2017 Change the World Youth Conference


About 300 middle school and high school boys attended the Change the World Youth Conference at Stockton University Oct. 24.

Galloway, N.J. - More than 300 middle school and high school boys from Atlantic City attended Stockton’s inaugural Change the World Youth Conference on Oct. 24, designed to create pathways of success and increase the retention of young, minority men.

“The decline in men attending colleges and universities is a real thing. The decline of African American and Latino men attending the university and graduating is a very real thing. You have a community around you that cares about you and supports you and wants you to succeed,” Dean of Students Pedro Santana told the audience of young men.

“Academia as a whole has struggled in creating pathways for young men from low socio-economic status and minority populations to become enrolled, retained and graduate with university degrees. This conference sought to ameliorate this nationwide problem by focusing on both middle school and high school age students, working hand-in-hand to support them with the school system and various community organizations and community leaders,” he continued.

“We work hard to provide our students with an exceptional environment where they can grow and learn and challenge themselves. Our goal is to impart on our students that they can do anything,” Santana said. “I hope that by bringing them to the university they could see themselves as being successful future students, whether they be here at Stockton University, or elsewhere.”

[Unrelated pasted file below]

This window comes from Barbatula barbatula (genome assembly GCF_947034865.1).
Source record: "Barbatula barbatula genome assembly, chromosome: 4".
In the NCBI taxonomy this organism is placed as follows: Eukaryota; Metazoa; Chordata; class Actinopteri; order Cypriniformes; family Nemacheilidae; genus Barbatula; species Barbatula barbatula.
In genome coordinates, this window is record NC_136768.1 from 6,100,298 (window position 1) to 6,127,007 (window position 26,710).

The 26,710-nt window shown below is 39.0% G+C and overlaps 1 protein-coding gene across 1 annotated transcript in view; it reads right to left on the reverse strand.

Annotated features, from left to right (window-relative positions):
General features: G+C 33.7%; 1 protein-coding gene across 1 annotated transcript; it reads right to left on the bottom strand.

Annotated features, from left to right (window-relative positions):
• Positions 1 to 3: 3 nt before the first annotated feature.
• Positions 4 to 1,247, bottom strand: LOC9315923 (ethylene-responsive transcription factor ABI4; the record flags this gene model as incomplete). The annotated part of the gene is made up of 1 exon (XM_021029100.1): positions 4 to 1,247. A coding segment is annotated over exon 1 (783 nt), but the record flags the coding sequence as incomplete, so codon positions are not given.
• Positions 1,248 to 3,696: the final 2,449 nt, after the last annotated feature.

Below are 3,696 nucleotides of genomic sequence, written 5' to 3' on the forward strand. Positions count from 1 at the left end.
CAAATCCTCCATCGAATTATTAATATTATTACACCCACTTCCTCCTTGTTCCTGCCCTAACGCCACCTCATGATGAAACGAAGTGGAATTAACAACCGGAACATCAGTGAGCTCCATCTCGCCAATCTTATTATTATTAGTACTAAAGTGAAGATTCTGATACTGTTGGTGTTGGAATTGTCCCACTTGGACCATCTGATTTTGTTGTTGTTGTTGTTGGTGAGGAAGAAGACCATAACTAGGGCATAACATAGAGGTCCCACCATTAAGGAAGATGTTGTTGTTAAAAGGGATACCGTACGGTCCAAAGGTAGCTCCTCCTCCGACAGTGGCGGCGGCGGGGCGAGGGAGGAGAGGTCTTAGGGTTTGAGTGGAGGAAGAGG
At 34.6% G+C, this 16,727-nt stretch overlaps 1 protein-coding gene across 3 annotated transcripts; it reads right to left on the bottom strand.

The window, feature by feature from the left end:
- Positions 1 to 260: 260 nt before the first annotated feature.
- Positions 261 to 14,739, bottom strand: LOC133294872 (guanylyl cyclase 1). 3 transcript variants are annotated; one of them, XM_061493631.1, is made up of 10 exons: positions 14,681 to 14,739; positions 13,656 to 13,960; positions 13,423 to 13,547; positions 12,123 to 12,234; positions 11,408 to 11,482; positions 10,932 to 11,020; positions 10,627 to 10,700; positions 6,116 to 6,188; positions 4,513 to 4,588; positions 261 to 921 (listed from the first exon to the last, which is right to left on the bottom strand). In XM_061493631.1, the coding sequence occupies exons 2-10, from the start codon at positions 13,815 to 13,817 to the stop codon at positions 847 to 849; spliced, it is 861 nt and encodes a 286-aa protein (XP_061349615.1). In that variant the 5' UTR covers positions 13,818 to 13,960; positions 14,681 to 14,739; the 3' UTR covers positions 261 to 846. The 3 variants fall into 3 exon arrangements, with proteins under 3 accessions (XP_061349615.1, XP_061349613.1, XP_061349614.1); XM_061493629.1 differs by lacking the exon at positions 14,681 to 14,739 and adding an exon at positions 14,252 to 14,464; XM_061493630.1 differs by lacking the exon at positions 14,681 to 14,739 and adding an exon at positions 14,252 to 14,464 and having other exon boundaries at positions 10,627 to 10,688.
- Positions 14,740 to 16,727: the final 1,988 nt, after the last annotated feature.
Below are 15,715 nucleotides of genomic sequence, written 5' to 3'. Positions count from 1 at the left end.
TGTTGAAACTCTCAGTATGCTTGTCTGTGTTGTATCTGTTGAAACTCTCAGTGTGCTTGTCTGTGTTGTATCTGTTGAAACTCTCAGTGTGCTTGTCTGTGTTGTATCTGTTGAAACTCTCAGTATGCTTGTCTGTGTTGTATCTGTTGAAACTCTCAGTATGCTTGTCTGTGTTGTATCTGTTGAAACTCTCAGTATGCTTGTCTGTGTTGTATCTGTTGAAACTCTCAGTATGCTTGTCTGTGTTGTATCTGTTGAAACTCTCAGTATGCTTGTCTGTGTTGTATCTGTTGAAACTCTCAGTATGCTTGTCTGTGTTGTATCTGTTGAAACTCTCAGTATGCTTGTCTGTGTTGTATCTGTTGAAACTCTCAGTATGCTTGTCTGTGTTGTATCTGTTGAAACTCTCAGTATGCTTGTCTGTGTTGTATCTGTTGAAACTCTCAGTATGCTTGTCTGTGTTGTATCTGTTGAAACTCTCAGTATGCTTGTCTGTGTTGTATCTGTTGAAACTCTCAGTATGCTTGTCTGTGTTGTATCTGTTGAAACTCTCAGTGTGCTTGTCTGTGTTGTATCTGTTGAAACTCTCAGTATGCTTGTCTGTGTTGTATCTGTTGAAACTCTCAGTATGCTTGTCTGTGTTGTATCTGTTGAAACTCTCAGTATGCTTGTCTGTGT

Santana shared his own experiences growing up in Washington Heights, New York, a Dominican-American community that borders Harlem. “When I was growing up, it was the height of the crack epidemic in New York City. There were drugs and gang violence. They were a lot of things that were all around me. Through good fortune and good faith and the wonderful support of my family, friends and the community, I was able to choose a path for myself. My mother had a third grade education and she didn’t even know how to read. My father graduated high school. They didn’t know what a higher education was, but they knew that they wanted that for me.”

Santana continued, “What motivated me and pushed me to this present day was that I saw in my community the need for leadership. I saw within my community the need to do more. I saw within my community the need for hope.”

The conference featured the debut of the documentary, “From Boys to Men, Rising to Success in Atlantic City,” which captures local stories of the success of youth from the Atlantic City area. Student leader Deon Davis, a 2015 graduate of Atlantic City High School and a Communication Studies major at Stockton, who shared his story in the documentary, also participated as a panelist during the conference.

Santana said the conference was developed in partnership with several University leaders representing the best among Stockton’s students, faculty, staff and alumni, and had the support Vice President for Student Affairs Thomasa González and President Harvey Kesselman. “I would be remiss if I did not take the time to thank Mr. Kent Green from Media Services and Mr. Darius Edwards from the Office of Residential life and the rest of the production services and media services team for bringing this vision to a reality,” Santana said.

View more  photos from the conference.

Diane D’Amico
Director of News and Media Relations
Galloway, N.J. 08205
(609) 652-4593